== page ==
U. S. President Barack Obama has shocked the British Empire from Carlisle to Canterbury by announcing that there might not always be an England.
The proclamation by America’s new president came at the end of yesterday’s press conference and was initially missed by all of the reporters in attendance.
"Frankly, I didn’t really notice," said longtime White House correspondent Helen Thomas. "There were so many more important announcements that this one basically fell through the cracks."
In fact, a full twenty-four hours passed before Obama’s statement was spotted on CNN by an 82-year old pensioner in Clotted-cream-sur-la-mer. Once the news was relayed to Prime Minister Gordon Brown, he immediately telephoned President Obama and demanded an explanation.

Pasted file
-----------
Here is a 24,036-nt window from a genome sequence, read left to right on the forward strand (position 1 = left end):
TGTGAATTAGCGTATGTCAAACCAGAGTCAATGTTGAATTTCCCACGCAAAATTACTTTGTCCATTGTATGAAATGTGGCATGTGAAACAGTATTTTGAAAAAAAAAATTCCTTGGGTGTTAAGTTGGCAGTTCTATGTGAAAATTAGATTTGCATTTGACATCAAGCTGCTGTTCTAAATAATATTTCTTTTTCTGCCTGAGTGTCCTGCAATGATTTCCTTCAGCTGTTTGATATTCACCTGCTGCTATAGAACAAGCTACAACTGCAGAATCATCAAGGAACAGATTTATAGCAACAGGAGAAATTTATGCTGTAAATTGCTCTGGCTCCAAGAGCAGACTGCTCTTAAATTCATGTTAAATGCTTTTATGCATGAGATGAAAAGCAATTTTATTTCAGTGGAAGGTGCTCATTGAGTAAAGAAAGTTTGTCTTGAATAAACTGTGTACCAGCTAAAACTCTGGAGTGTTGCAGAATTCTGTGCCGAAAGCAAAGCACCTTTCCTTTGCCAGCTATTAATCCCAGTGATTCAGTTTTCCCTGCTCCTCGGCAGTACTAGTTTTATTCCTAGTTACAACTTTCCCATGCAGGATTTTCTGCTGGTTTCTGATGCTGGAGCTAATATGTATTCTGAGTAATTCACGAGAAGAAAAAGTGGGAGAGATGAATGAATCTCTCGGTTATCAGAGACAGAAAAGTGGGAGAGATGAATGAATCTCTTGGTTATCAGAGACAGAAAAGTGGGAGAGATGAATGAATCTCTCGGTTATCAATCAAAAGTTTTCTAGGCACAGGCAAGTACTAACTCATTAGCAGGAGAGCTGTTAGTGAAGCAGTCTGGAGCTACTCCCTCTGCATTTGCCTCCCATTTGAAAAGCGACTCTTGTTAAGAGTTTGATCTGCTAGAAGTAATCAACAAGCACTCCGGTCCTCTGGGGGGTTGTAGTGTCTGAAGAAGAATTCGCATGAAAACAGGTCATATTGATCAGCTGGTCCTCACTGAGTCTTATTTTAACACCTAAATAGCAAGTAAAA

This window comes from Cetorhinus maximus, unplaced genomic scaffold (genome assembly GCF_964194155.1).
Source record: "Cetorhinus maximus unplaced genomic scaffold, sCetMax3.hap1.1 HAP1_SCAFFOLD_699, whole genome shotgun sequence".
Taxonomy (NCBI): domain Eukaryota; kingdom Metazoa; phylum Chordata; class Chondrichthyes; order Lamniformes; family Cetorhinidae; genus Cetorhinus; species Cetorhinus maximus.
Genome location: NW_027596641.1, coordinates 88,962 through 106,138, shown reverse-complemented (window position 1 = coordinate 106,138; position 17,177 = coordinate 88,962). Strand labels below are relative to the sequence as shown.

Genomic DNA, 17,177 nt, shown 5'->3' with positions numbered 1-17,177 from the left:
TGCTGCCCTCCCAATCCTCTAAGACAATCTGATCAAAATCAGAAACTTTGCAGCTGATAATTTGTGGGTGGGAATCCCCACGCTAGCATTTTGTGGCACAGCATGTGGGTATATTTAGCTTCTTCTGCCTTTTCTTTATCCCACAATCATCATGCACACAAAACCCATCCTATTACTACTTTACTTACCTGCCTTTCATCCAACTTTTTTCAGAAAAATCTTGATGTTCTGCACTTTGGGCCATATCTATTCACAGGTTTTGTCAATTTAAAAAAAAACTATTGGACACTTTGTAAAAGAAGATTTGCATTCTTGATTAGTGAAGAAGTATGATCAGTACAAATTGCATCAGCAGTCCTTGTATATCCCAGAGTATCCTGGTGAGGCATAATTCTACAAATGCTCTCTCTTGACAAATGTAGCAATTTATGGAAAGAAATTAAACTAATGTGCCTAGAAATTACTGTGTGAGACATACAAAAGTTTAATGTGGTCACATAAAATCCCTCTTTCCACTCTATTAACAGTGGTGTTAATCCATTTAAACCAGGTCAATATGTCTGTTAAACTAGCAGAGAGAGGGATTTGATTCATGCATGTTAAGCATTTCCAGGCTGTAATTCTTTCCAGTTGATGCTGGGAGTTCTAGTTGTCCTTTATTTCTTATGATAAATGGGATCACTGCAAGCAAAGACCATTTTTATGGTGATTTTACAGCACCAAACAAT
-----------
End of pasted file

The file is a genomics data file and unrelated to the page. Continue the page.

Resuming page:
Obama told Brown that, as far as he knew, England was on the verge of being subsumed within the European Union and was slated to be renamed Monarchyland to better reflect its primary industry as a quaint tourist destination.
Brown conceded that Obama was correct but still registered his annoyance at having his country’s impotence publicly broadcast.
"It’s one thing to say that England is on the downslope," said the PM. "But there was really no need to say that there might not always be an England. That’s just bloody rude."
Obama reportedly apologized and corrected himself by issuing a White House press release stating that there’ll always be an England so long as there are British upper class twits who take offense at the obvious.